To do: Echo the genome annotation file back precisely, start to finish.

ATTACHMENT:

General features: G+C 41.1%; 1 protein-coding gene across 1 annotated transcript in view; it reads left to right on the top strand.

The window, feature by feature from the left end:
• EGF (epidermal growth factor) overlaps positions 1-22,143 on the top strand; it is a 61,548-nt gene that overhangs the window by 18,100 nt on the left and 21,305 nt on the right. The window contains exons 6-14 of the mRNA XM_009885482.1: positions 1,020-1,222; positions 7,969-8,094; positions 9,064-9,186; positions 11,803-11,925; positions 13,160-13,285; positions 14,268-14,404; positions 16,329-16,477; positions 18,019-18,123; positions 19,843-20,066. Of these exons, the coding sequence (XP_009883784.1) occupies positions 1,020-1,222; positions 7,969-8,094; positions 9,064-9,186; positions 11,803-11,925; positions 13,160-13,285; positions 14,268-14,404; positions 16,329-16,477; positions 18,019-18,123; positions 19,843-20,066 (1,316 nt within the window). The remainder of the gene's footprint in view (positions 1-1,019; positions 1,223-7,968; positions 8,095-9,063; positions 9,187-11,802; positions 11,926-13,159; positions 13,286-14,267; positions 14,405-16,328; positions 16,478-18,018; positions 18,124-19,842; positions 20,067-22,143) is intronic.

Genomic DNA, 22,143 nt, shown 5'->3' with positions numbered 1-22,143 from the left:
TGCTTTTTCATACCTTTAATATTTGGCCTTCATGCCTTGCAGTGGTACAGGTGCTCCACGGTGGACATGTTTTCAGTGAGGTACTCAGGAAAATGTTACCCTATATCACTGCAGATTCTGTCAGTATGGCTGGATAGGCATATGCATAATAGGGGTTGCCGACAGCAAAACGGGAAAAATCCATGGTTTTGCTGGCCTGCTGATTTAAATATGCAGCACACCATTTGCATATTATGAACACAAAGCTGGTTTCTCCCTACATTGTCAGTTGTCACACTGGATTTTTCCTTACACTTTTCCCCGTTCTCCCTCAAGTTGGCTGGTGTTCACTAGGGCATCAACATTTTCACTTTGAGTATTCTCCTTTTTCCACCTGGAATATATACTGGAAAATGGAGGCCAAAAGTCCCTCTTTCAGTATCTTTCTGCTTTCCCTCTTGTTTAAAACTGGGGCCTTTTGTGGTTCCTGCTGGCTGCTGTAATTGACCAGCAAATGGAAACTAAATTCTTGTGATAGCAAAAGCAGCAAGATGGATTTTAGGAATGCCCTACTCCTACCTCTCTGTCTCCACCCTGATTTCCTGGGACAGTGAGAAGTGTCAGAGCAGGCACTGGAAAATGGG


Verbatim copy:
General features: G+C 41.1%; 1 protein-coding gene across 1 annotated transcript in view; it reads left to right on the top strand.

The window, feature by feature from the left end:
• EGF (epidermal growth factor) overlaps positions 1-22,143 on the top strand; it is a 61,548-nt gene that overhangs the window by 18,100 nt on the left and 21,305 nt on the right. The window contains exons 6-14 of the mRNA XM_009885482.1: positions 1,020-1,222; positions 7,969-8,094; positions 9,064-9,186; positions 11,803-11,925; positions 13,160-13,285; positions 14,268-14,404; positions 16,329-16,477; positions 18,019-18,123; positions 19,843-20,066. Of these exons, the coding sequence (XP_009883784.1) occupies positions 1,020-1,222; positions 7,969-8,094; positions 9,064-9,186; positions 11,803-11,925; positions 13,160-13,285; positions 14,268-14,404; positions 16,329-16,477; positions 18,019-18,123; positions 19,843-20,066 (1,316 nt within the window). The remainder of the gene's footprint in view (positions 1-1,019; positions 1,223-7,968; positions 8,095-9,063; positions 9,187-11,802; positions 11,926-13,159; positions 13,286-14,267; positions 14,405-16,328; positions 16,478-18,018; positions 18,124-19,842; positions 20,067-22,143) is intronic.

Genomic DNA, 22,143 nt, shown 5'->3' with positions numbered 1-22,143 from the left:
TGCTTTTTCATACCTTTAATATTTGGCCTTCATGCCTTGCAGTGGTACAGGTGCTCCACGGTGGACATGTTTTCAGTGAGGTACTCAGGAAAATGTTACCCTATATCACTGCAGATTCTGTCAGTATGGCTGGATAGGCATATGCATAATAGGGGTTGCCGACAGCAAAACGGGAAAAATCCATGGTTTTGCTGGCCTGCTGATTTAAATATGCAGCACACCATTTGCATATTATGAACACAAAGCTGGTTTCTCCCTACATTGTCAGTTGTCACACTGGATTTTTCCTTACACTTTTCCCCGTTCTCCCTCAAGTTGGCTGGTGTTCACTAGGGCATCAACATTTTCACTTTGAGTATTCTCCTTTTTCCACCTGGAATATATACTGGAAAATGGAGGCCAAAAGTCCCTCTTTCAGTATCTTTCTGCTTTCCCTCTTGTTTAAAACTGGGGCCTTTTGTGGTTCCTGCTGGCTGCTGTAATTGACCAGCAAATGGAAACTAAATTCTTGTGATAGCAAAAGCAGCAAGATGGATTTTAGGAATGCCCTACTCCTACCTCTCTGTCTCCACCCTGATTTCCTGGGACAGTGAGAAGTGTCAGAGCAGGCACTGGAAAATGGG